We reaffirm our belief that united, we are stronger in this increasingly unsettled and challenging world. We recognize our responsibility as Leaders to make our Union stronger and our future brighter, while recognizing the European perspective of other European States. That is why today we unanimously agree on 10 commitments that will help us live up to that responsibility:

  • We will defend one Europe – from East to West, from North to South. Thirty years ago millions of people fought for their freedom and for unity and brought down the Iron Curtain, which had divided Europe for decades. There is no place for divisions that work against our collective interest.
  • We will stay united, through thick and thin. We will show each other solidarity in times of need and we will always stand together. We can and we will speak with one voice.
  • We will always look for joint solutions, listening to each other in a spirit of understanding and respect.
  • We will continue to protect our way of life, democracy and the rule of law. The unalienable rights and the fundamental freedoms of all Europeans were hard fought and will never be taken for granted. We will uphold our shared values and principles enshrined in the Treaties.
  • We will deliver where it matters most. Europe will continue to be big on big matters. We will continue to listen to the concerns and hopes of all Europeans, bringing the Union closer to our citizens, and we will act accordingly, with ambition and determination.
  • We will always uphold the principle of fairness, whether it be in the labour market, in welfare, in the economy or in the digital transformation. We will further reduce disparities between us and we will always help the most vulnerable in Europe, putting people before politics.
  • We will give ourselves the means to match our ambitions. We will provide the Union with the means necessary to attain its objectives and carry through its policies.
  • We will safeguard the future for the next generations of Europeans. We will invest in young people and build a Union fit for the future, able to cope with the most pressing challenges of the 21st century.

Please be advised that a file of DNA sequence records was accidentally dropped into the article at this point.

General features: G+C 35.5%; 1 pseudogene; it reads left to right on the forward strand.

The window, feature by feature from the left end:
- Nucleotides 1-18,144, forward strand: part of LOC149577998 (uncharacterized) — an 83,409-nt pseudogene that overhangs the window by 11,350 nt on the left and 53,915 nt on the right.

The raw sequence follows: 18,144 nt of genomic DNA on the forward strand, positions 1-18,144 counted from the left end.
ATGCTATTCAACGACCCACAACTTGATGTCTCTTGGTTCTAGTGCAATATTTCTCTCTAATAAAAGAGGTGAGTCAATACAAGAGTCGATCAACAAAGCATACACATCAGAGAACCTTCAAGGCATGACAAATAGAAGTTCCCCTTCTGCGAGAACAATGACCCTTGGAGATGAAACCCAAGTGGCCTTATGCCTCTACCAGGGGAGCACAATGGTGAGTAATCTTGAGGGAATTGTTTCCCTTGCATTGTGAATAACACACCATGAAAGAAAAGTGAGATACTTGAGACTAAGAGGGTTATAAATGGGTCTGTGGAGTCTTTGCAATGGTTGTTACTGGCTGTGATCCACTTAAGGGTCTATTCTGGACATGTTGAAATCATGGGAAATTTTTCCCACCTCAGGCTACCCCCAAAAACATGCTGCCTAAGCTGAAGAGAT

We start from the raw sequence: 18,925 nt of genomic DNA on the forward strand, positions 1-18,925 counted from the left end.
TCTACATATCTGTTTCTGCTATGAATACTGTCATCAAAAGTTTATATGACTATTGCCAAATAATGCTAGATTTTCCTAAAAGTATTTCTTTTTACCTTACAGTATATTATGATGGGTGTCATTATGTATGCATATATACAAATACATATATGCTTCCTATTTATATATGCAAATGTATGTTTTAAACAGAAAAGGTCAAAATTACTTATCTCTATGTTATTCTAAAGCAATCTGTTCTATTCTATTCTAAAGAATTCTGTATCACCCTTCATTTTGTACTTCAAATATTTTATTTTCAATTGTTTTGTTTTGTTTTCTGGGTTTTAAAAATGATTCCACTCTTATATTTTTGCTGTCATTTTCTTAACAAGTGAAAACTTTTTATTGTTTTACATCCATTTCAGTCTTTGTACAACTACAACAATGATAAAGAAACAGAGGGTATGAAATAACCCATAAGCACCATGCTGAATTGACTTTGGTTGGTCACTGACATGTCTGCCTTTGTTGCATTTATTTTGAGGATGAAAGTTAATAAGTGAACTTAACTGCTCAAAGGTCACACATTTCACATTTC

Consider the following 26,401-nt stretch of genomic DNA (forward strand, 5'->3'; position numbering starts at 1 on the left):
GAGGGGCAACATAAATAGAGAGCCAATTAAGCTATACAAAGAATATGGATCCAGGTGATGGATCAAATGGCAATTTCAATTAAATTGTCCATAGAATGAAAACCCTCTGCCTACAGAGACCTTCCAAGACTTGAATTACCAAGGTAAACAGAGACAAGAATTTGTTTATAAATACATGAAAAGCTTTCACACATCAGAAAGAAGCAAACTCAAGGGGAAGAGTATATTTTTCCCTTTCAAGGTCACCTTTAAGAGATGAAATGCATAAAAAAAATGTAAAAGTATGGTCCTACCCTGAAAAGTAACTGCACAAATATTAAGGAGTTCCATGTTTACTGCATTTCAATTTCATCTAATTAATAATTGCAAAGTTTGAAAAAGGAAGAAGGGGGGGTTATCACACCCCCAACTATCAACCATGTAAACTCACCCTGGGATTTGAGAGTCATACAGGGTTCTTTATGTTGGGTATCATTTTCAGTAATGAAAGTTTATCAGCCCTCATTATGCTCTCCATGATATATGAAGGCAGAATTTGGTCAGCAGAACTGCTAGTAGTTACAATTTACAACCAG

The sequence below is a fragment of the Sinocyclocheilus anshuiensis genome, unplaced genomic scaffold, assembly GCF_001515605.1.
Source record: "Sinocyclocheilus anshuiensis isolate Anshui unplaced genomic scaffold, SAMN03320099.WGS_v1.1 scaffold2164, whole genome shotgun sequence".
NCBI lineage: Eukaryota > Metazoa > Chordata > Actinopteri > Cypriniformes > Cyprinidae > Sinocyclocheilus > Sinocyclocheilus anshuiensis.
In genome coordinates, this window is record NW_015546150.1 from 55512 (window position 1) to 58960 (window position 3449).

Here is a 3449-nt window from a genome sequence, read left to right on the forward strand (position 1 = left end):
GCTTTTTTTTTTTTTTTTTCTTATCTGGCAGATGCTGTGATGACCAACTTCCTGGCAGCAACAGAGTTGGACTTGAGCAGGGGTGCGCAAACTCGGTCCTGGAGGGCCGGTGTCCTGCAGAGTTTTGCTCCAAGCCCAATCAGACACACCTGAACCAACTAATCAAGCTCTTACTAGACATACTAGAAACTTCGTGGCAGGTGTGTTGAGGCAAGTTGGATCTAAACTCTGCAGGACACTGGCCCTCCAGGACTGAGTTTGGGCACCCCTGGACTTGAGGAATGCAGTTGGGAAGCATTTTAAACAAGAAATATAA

• We will protect our citizens and keep them safe by investing in our soft and hard power and by working with our international partners.
  • Europe will be a responsible global leader. The challenges we face today affect us all. We will continue working with our partners in the world to uphold and develop the rules-based international order, to make the most of new trading opportunities and to jointly tackle global issues such as preserving our environment and fighting climate change.

The decisions we take will follow the spirit and letter of these 10 commitments. The Union of today is stronger than that of yesterday and we want to continue to build its strength for tomorrow. This is our commitment for the future generations. This is the spirit of Sibiu and of a new Union at 27 ready to embrace its future as one.”

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Nick Savvides, Staff Writer

Nick came to FreightWaves in December 2018 from Fairplay, a shipping market publication. He covers the shipping, freight and logistics industry in Europe. Since starting his career as a journalist in 1990, Nick has worked for a number of significant freight publications abroad, including International Freighting Weekly, the online news service for Containerisation International, ICIS, the chemical industry reporting service, as well as Seatrade in Greece. Nick also worked as a freelance journalist writing for Lloyd’s List, The Observer, The Express and The European newspapers among others before joining Seatrade Newsweek in Athens.